The Department of Labor (DOL) will soon publish a Notice of Proposed Rulemaking regarding the definition of "spouse" under the Family and Medical Leave Act (FMLA). The new rule will enlarge the definition of spouse and likely simplify administration for employers.
In August 2013, the DOL issued a fact sheet that defined spouse as "a husband or wife as defined or recognized under state law for purposes of marriage in the state where the employee resides, including ?common law' marriage and same-sex marriage." This current definition is referred to as the "state of residence" rule and means that if a same-sex couple were married in a state that authorizes same-sex marriages, but were to reside in a state that does not recognize same-sex marriages, then the couple would not be deemed "spouses" for FMLA purposes. If the couple were to relocate to a third state that did recognize their same-sex marriage, then they would become "spouses" under FMLA. In other words, DOL's current interpretation of FMLA allows whether a person qualifies as a spouse to shift depending on his or her current state of residence.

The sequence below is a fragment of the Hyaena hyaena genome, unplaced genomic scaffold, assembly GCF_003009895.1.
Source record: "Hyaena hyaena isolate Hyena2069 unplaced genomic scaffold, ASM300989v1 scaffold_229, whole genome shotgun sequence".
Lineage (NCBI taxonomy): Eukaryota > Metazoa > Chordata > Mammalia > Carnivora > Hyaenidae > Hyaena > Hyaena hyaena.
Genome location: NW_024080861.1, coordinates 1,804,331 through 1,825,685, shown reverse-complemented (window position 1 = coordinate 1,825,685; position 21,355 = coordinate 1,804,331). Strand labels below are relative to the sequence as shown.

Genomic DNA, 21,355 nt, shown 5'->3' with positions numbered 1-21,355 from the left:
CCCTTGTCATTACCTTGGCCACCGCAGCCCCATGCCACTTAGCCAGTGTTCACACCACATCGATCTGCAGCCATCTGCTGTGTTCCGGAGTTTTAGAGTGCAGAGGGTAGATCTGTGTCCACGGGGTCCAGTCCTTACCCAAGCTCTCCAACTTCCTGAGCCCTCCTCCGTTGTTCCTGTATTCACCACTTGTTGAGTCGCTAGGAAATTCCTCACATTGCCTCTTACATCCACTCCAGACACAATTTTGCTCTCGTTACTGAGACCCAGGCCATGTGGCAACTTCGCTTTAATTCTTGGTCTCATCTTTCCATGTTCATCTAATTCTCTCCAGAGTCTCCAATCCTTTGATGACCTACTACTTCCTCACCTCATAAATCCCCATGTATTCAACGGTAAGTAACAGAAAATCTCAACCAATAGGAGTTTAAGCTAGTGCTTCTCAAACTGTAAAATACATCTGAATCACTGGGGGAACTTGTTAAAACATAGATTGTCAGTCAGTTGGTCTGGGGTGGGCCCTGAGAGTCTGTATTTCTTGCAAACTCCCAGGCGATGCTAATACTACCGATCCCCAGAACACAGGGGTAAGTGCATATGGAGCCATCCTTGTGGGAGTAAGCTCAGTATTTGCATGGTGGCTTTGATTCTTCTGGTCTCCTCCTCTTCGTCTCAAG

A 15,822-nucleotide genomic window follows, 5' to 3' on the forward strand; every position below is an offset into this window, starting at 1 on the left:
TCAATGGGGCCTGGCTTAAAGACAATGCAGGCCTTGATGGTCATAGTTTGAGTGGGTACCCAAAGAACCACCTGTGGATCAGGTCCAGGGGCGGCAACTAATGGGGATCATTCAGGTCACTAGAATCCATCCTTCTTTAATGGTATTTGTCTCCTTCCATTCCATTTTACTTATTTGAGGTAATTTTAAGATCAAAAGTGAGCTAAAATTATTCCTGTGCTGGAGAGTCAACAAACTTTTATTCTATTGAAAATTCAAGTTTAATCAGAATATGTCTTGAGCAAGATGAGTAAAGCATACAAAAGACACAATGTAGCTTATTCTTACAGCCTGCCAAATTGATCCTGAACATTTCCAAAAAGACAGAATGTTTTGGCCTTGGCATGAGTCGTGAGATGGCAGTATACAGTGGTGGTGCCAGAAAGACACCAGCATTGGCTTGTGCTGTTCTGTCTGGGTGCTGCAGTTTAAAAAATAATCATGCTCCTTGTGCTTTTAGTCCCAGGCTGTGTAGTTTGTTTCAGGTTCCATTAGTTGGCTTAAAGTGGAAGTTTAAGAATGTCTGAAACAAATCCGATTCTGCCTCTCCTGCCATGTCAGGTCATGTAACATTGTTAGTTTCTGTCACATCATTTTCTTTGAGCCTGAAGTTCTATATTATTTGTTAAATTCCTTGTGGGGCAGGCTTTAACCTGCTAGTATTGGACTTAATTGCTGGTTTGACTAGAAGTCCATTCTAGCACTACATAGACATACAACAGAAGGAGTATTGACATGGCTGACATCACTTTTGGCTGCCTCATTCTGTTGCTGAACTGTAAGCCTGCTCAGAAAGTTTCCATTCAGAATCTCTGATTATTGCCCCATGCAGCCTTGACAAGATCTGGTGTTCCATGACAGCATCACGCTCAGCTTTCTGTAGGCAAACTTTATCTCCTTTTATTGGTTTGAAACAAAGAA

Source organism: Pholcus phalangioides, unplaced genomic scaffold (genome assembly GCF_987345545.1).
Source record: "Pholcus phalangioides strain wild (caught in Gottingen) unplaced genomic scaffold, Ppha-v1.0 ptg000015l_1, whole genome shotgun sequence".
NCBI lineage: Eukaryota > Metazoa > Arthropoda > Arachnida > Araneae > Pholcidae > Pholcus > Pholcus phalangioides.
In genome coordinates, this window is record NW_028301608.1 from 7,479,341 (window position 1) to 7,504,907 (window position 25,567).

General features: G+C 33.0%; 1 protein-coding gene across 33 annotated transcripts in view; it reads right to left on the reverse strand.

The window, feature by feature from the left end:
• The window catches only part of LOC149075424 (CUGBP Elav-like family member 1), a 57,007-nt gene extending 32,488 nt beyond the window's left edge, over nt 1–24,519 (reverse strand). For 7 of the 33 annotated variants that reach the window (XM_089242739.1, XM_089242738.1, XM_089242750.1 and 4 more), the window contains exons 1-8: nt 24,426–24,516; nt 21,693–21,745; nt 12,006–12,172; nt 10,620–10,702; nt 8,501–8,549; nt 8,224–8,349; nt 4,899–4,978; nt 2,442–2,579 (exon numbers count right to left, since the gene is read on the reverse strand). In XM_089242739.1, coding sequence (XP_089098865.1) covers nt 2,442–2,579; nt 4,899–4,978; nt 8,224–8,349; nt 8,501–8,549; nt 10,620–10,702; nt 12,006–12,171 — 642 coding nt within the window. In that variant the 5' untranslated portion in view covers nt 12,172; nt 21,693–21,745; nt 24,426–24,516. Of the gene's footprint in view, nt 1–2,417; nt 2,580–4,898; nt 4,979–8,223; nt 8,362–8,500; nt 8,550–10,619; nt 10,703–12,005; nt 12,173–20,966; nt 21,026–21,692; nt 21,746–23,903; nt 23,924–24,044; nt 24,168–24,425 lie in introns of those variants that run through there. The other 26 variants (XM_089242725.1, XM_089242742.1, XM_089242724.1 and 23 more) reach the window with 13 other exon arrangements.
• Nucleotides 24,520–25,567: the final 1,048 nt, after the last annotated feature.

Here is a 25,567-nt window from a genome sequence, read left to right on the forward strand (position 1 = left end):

The proposed rule, also known as a "state of celebration" rule, would redefine spouse as "the other person with whom an individual entered into marriage as defined or recognized under State law for purposes of marriage in the State in which the marriage was entered into or, in the case of a marriage entered into outside of any State, if the marriage is valid in the place where entered into and could have been entered into in at least one State." The definition specifically provides that it "includes an individual in a same-sex or common law marriage that either (1) was entered into in a State that recognizes such marriages or, (2) if entered into outside of any State, is valid in the place where entered into and could have been entered into in at least one State."
Although the new definition is more cumbersome, the new rule will be simpler to administer. Under the new rule, if people are recognized as spouses in the place in which they married, then they will be recognized as spouses under FMLA, regardless of the law of the state in which they subsequently reside.
When the Notice of Proposed Rulemaking is published in the Federal Register, it will specify the dates for the public comment period. During the comment period, interested parties may submit written comments at www.regulations.gov. After receiving public comment on the proposed rule, the DOL will decide whether to adopt the rule.